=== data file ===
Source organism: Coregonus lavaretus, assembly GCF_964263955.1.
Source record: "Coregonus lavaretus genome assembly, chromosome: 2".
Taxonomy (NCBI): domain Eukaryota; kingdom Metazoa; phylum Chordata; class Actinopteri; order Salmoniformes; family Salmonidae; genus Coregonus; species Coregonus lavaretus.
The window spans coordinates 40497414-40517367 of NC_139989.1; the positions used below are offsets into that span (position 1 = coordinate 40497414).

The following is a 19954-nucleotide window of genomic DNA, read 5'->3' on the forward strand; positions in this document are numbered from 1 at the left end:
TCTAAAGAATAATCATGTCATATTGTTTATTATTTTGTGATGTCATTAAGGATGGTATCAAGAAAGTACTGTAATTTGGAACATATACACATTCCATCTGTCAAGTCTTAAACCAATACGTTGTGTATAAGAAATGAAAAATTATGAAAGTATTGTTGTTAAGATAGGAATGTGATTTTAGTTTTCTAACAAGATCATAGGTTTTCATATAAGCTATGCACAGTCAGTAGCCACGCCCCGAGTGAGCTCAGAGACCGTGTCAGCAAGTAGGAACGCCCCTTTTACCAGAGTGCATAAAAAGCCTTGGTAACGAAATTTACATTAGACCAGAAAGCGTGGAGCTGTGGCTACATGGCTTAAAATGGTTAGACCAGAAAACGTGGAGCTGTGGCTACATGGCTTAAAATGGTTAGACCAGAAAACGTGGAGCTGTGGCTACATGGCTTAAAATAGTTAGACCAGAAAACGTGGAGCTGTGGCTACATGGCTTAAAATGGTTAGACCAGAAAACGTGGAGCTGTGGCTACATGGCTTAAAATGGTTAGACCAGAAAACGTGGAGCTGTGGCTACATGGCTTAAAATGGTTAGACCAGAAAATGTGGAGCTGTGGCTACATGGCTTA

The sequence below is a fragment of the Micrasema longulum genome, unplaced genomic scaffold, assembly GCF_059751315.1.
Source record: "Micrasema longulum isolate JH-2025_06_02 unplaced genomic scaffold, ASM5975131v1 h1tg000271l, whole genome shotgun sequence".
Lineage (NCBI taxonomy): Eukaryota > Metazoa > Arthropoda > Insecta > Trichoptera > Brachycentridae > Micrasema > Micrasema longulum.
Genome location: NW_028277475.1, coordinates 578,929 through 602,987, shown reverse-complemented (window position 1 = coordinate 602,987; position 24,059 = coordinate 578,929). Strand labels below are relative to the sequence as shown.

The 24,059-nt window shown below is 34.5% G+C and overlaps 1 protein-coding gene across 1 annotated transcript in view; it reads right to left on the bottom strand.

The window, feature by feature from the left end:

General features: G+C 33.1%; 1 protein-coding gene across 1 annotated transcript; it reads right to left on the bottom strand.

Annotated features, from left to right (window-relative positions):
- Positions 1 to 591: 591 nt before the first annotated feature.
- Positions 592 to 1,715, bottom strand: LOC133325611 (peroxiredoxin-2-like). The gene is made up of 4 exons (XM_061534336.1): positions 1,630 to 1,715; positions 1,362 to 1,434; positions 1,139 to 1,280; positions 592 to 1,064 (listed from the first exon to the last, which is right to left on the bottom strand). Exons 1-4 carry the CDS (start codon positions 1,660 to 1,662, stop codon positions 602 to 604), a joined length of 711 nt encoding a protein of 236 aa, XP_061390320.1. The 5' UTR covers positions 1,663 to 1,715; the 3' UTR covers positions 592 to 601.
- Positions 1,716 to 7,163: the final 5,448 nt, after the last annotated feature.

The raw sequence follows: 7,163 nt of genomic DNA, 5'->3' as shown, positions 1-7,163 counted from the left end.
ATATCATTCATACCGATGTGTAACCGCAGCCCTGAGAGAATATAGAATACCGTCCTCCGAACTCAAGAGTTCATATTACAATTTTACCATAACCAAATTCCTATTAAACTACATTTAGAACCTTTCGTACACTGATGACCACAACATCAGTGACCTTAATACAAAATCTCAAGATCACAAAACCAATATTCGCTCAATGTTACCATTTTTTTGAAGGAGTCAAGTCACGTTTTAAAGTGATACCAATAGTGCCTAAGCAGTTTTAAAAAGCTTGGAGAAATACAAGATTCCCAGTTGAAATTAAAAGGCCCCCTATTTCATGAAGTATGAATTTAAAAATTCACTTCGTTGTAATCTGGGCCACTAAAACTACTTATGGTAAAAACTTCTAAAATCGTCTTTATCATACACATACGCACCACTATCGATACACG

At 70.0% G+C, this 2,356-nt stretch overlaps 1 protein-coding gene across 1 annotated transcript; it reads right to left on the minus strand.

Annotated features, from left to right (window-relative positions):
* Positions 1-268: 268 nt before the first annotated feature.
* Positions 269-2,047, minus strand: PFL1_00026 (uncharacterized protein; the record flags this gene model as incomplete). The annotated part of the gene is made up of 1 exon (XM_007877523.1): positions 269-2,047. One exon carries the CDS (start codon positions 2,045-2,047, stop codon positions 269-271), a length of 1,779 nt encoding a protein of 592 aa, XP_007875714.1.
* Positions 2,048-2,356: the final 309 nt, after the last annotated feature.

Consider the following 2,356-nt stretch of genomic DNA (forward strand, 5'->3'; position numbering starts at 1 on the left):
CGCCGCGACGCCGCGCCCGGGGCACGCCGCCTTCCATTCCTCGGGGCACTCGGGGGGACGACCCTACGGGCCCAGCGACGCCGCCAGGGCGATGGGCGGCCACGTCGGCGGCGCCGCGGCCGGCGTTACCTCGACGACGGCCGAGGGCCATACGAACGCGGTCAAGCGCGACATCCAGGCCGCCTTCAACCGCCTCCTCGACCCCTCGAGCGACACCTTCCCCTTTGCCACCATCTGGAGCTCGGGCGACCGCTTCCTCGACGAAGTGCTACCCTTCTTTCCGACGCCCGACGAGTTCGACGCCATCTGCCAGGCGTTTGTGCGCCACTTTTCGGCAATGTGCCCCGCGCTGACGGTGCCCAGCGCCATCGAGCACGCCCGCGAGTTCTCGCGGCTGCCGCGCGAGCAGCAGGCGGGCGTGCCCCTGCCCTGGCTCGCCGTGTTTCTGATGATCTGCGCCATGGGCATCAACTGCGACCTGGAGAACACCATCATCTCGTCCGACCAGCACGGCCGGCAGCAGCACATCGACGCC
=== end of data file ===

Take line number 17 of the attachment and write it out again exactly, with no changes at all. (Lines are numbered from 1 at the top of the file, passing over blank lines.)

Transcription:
- Positions 1,716 to 7,163: the final 5,448 nt, after the last annotated feature.